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BY VINCENT LAM John Ralston Saul’s central thought on Tommy Douglas : Tommy Douglas cuts across that experiment: a young man who witnessed the most violent events of the Winnipeg Strike from a rooftop; a socially engaged religious figure; the social democrat who broke through to government; the father of single-tier health care; the only national leader to stand up against the imposition of the War Measures Act in 1970. In a sense he was the inheritor of Laurier’s “Sunny Ways”. Vincent Lam, a powerful new force in our writing world, understands Medicare, understands the strength of a committed believer, understands the nature of social justice. And he brings all of this to the biography of a man who balanced the power of the word with the realities of action. Douglas stands as a reminder that any of us can try to do the right thing.

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BY MARGARET MACMILLAN John Ralston Saul’s central thought on Stephen Leacock : Stephen Leacock seems at first a deeply contradictory figure – the funniest of men, who through ironic laugher brings each of us back to the deep truths in our character, yet also the deadly serious conservative economist who fights for a disappearing idea of empire. Perhaps that contradiction remains as true about Canada today as it once was about Leacock. We see through him how Canada remains as it has always been, a deeply ironic country.

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BY DANIEL POLIQUIN John Ralston Saul’s central thought on René Lévesque : Some of those who supported René Lévesque or opposed him in his mission to change Québec, and therefore Canada, will ask what he is doing in a series devoted to Extraordinary Canadians. But that is precisely what he was – an egalitarian, deeply ethical man, a man who pointed his finger at whatever wasn’t fair or inclusive in our society, a man who questioned Canadians in their assumptions about themselves. He made Canada a more interesting place, arguably a better place. Across the country people identified with him and, quite simply, liked him, even when they completely disagreed with him.

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BY ANDRÉ PRATTE John Ralston Saul’s central thought on Wilfrid Laurier : So much of this experiment has depended on the word and the creation of new political ideas. Wilfrid Laurier was a man of the word. His speeches, his way of talking to people, all built upon the non-violent philosophy of LaFontaine and Baldwin, were central to his political success. He created a new chapter of compromise, which would stumble several times, particularly during the First World War, but recover to shape the Canada of the 20th century. André Pratte understands the battles Laurier fought, using the weapons of intelligence, oratory and his “Sunny Ways”. Pratte, himself an important voice for social compromise, brings a sharp and modern clarity to a leader who set the stage for modern Canada.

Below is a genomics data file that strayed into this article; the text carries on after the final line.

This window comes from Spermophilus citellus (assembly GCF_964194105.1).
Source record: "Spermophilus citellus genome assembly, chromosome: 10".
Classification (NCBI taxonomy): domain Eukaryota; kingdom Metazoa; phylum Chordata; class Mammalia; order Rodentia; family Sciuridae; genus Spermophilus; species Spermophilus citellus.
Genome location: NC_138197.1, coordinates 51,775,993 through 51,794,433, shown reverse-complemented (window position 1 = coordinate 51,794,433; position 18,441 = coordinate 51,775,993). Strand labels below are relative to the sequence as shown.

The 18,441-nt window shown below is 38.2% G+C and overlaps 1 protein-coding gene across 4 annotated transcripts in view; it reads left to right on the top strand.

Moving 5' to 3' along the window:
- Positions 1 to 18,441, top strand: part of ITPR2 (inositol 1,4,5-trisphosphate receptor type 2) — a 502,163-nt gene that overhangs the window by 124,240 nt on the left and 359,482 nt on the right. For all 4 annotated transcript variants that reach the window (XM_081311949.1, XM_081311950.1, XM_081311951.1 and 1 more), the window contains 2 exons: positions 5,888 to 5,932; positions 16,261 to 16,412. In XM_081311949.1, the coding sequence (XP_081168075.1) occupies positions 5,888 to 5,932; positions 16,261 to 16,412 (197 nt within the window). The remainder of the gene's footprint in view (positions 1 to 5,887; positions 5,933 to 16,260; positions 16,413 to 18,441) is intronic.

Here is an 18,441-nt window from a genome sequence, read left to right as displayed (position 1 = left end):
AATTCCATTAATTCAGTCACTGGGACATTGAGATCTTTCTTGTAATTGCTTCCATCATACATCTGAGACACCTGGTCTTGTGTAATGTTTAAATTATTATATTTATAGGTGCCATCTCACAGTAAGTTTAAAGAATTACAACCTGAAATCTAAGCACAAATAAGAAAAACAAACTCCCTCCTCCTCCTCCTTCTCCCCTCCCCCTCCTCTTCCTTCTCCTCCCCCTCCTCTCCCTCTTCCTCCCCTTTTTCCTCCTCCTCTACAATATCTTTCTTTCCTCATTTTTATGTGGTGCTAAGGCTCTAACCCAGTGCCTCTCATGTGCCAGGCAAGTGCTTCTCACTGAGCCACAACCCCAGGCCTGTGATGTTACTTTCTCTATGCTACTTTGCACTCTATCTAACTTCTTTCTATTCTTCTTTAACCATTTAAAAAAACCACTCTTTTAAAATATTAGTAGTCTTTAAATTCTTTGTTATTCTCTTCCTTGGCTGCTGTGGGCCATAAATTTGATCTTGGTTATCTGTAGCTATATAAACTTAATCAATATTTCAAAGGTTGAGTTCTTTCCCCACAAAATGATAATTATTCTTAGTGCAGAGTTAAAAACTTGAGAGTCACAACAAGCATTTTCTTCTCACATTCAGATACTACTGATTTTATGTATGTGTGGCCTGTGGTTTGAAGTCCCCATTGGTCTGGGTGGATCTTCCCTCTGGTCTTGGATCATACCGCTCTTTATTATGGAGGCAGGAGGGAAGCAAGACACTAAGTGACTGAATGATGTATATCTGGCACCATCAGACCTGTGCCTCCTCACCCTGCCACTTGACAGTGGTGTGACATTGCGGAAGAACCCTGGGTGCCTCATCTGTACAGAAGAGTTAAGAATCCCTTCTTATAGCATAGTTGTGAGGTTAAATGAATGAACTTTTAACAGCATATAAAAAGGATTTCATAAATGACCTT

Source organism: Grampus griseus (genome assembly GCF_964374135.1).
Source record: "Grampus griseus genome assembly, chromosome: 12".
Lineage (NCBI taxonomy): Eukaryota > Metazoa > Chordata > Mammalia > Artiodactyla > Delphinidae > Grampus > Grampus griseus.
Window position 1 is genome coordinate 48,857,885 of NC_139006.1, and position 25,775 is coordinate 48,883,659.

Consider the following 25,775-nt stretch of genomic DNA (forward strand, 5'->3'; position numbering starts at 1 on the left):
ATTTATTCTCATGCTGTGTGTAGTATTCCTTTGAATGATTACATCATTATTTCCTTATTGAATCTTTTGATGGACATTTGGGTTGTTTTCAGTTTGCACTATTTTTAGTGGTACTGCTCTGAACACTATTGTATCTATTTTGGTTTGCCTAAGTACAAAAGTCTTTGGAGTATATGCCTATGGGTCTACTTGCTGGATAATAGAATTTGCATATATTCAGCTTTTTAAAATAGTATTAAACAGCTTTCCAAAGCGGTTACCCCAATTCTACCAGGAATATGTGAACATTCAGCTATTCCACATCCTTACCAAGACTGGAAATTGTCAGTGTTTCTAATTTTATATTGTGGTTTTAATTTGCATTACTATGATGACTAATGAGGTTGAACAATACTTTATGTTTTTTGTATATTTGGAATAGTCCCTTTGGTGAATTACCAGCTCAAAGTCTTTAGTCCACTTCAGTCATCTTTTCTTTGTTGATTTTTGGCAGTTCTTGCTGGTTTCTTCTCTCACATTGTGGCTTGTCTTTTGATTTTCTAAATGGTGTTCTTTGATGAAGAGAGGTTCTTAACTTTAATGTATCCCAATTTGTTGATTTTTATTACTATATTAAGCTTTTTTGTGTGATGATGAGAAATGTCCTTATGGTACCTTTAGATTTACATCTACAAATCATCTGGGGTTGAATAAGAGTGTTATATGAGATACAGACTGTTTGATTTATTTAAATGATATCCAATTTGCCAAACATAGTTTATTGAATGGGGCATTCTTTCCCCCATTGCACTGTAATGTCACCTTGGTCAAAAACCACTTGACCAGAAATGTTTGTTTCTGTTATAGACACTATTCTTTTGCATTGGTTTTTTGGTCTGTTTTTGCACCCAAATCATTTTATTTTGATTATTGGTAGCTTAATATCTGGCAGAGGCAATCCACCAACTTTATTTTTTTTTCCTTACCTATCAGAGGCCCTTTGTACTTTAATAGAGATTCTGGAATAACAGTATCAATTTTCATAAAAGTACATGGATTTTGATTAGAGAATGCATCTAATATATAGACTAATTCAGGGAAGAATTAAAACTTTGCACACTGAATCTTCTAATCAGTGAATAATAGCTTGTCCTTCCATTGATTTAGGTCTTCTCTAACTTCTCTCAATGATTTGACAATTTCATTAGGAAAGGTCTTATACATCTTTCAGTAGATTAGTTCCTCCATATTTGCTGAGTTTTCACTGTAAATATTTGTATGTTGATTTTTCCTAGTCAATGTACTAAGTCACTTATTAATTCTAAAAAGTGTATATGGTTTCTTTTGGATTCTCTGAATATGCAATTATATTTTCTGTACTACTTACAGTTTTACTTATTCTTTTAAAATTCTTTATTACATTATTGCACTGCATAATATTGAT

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BY NINO RICCI John Ralston Saul’s central thought on Pierre Elliott Trudeau : Pierre Elliott Trudeau is one of the most difficult modern figures to write about. All of us think we know him. And much of that myth of knowing has to do with how we see ourselves through the mirror of his long years of power. But knowing isn’t understanding. Nino Ricci’s novels have shown his great talent for revealing the complexities of the human heart. Here he has created a portrait, both psychological and intellectual, which puts together what we know with what we try to understand about Trudeau and ourselves. The strengths and weaknesses of the leader, his victories and failures, become one with the ambitions of the citizenry in an era when to be ambitious for your country – or against it – was considered the norm.

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BY DAVID ADAMS RICHARDS John Ralston Saul’s central thought on Lord Beaverbrook : David Adams Richards is absolutely right. No Canadian has ever been as powerful on the world scene as Max Aitken, Lord Beaverbrook. If there was any possibility that a colonial could push an empire around and change its intent, this was it. And God knows Beaverbrook tried. If he saw himself as a failure in the end it can only be because empires can’t be shaped by colonials or outsiders of any sort. To believe they can is part of the delusion of the special relationship. Empires have neither friends nor allies. And they don’t have special relationships. They have power and self-interest. The trick is to exploit them without getting in their way. Beaverbrook is the example for all time of just how far a colonial can go. But as he would tell you, it just isn’t far enough.